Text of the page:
There’s rather a lot of hanging around in the Welsh National Opera’s currently touring triple.
Suspended from hooks above the action are the corpses of femme fatale (literally) Lulu’s ever-increasing collection of dead husbands while knitting sparrows apparently discuss risqué topics in hovering rocking chairs in The Cunning Little Vixen,. And Madame Butterfly spends an inordinate amount of time listlessly ‘hanging around’ naively expecting the return of the love of her life.
An odd collection really: from the sordid tale of Lulu through the pastoral romp of Vixen to the wistfulness of Butterfly.
I’m afraid I did not get on with Lulu. Staging is excellent but I do not have the ear for atonal, twelve-tone music and Alban Berg is a master of that genre. That said mezzo soprano Rebecca Afonwy-Jones, stand-in as the devoted Countess Geschwitz, is excellent and some of Berg’s German-sung trite lines filtered through: ‘too poor to even own a towel’, ‘there is the door’ and, as Jack the Ripper haggles price with his chosen prostitute of the night, ‘I need change for my bus fare’. Hmmm.
But luckily director David Pountney has created a spectacle which keeps the attention for the three-and-a half hour marathon.
Johan Engles’ set – cage-like metal frameworks and spiral staircase, fleshy contoured bed and Dada-like sculpture – keeps the audience firmly in mind of the human circus unfolding before it. And Marie-Jeanne Lecca’s magnificent costuming reflects that with animal heads, flapper chic and vibrant colours contrasting with the dour clothing of down-and-out London.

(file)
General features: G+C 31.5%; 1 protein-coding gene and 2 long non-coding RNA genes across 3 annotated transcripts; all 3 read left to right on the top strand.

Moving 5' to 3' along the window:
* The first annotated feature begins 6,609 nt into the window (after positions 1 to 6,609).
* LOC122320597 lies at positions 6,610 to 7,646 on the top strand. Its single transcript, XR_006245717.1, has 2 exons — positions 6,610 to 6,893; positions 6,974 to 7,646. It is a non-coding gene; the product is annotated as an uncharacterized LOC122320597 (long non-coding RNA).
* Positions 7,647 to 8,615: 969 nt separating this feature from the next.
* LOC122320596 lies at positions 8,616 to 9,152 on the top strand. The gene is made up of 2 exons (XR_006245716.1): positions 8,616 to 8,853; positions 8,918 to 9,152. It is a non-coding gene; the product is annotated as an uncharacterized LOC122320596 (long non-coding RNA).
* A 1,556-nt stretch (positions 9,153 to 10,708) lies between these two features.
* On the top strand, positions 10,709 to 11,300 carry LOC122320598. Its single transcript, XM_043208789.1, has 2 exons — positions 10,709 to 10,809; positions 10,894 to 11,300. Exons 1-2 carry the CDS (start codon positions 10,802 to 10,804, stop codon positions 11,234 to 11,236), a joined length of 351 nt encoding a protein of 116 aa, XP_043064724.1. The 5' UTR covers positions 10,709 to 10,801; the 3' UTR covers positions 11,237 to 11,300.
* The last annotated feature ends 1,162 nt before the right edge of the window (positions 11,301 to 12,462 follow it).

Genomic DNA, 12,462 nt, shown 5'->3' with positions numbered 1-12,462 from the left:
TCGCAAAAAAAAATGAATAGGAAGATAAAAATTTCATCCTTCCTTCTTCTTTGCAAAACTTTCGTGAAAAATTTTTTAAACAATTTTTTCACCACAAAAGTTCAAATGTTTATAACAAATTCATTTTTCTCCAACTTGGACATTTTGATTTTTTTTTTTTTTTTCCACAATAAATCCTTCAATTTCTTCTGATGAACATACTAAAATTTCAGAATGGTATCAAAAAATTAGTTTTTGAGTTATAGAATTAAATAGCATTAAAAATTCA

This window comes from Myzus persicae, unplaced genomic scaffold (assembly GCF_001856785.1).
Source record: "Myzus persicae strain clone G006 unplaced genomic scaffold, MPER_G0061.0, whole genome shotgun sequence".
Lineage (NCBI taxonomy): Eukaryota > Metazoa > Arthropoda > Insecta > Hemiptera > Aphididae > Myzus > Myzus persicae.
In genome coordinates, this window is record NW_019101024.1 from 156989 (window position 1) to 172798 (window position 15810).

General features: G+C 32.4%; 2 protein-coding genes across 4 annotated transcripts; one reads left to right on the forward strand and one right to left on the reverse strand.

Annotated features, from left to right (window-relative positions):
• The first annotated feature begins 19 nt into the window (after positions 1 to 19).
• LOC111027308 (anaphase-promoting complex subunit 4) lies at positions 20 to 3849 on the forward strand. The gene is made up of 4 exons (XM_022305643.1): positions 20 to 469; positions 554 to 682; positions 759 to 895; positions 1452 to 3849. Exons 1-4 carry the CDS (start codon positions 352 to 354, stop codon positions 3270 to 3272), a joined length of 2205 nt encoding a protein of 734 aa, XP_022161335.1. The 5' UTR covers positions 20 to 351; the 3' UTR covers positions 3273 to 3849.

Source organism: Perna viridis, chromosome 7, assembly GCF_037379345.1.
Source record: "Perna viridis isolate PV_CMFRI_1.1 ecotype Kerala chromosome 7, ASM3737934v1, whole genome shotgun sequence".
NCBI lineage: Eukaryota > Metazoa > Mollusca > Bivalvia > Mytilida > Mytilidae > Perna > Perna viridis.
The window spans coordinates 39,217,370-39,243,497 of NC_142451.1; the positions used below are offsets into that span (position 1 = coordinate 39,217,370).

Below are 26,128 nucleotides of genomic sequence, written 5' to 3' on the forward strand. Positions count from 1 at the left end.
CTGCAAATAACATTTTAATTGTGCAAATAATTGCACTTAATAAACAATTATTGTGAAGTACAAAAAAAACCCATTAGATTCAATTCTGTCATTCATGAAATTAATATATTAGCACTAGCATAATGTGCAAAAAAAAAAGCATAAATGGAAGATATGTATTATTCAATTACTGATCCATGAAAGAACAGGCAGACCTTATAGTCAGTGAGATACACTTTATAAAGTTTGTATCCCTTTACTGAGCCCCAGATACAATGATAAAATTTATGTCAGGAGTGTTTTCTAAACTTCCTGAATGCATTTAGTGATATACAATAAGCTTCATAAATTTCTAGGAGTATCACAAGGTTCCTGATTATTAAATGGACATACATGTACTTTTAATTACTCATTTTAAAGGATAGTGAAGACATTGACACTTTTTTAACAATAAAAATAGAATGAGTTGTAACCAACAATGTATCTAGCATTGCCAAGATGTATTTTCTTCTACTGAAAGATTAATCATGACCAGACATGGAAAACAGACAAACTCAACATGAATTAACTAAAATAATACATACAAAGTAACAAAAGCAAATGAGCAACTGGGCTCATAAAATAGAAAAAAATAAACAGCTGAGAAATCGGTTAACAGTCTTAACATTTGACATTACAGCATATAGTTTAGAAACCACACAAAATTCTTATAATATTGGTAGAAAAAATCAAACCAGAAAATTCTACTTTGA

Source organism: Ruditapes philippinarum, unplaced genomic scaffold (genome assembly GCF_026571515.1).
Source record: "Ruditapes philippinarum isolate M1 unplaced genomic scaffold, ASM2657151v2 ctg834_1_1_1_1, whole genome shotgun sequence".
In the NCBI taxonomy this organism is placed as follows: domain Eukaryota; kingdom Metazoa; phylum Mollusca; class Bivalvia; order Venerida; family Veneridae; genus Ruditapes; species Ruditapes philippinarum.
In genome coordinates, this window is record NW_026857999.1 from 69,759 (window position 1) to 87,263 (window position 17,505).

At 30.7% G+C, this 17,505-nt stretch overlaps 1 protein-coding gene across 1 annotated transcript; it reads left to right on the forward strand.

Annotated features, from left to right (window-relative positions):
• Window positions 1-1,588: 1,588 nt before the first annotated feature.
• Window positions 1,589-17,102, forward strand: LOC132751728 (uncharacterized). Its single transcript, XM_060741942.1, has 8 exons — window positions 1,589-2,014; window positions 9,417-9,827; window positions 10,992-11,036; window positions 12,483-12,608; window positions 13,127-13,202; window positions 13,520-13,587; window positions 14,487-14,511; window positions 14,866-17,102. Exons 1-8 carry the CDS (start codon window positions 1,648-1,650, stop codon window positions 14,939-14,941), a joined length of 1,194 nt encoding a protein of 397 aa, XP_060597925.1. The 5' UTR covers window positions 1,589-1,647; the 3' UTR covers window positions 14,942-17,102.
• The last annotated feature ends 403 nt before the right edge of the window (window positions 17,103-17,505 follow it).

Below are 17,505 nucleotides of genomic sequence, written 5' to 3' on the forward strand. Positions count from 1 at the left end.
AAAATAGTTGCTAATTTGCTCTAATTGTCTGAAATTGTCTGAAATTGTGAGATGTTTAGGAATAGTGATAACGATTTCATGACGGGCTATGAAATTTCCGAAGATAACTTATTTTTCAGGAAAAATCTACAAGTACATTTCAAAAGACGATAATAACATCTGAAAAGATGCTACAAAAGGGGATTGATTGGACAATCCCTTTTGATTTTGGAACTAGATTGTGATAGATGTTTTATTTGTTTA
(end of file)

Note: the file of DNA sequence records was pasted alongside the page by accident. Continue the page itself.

Marie Arnet is every inch (as shown with no-holds barred nudity) the part as the eponymous object of Everyman’s lust, bass Richard Angas controlled as Schigolch and the Animal Tamer and baritone Ashley Holland effusive as both Dr Schon and Jack the Ripper.
Second up is Puccini’s Madame Butterfly. Stylistically Japanese and very pretty (but somewhat sepia with the set and costuming in unrelieved brown, beige and cream).
Reinhart Zimmermann’s sliding screens provide movement and versatility for action given that all three acts take place on the single set.
Caroline Chaney confidently directs Joachim Herz’s 35-year-old production, contrasting the tradition of Japan with the brashness of America in set pieces and stereotypical cameos.
Tenor Gwyn Hughes Jones is the manipulative Lieutenant Pinkerton but his voice, like his character, lacked depth of feeling while Cheryl Barker sings Cio-Cio-San competently and plays her beautifully but occasionally the WNO orchestra, under the direction of Gareth Jones, is a little enthusiastic and takes over.
Alan Opie sings a sympathetic baritone Sharpless and the chorus is a delight as is mezzo soprano Claire Bradshaw as Suzuki. But stealing the show is Trouble (either Jacob Adams or Dylan Sullivan) - a charming portrayal by an incredibly well-behaved young child.
Third in the Free Spirits trio is Janacek’s The Cunning Little Vixen sung in English (director David Pountney’s rather clumsy translation).
On Maria Bjornson’s “Danny Boylesque” bucolic set myriad creatures – including shimmering dragonflies, hand jiving moles and grumpy badgers - gambol, live and die.
Sophie Bevan is the rich-voiced vivacious vixen whose exploits include assassinating chickens who refuse to shed their sexual slavery and embrace feminism, fending off randy dogs, expounding socialism and escaping the abuse of the Foresters’ sons while Jonathan Summers is her captor entranced by her. Disappointingly however their relationship is not explored at all so providing no framework for understanding his whimsy or that the relationship had been a newspaper-worthy scandal (until it is thrown in as an aside much later).
There are some lovely performances by children and plenty of dancing creating a chocolate box visual but not much substance.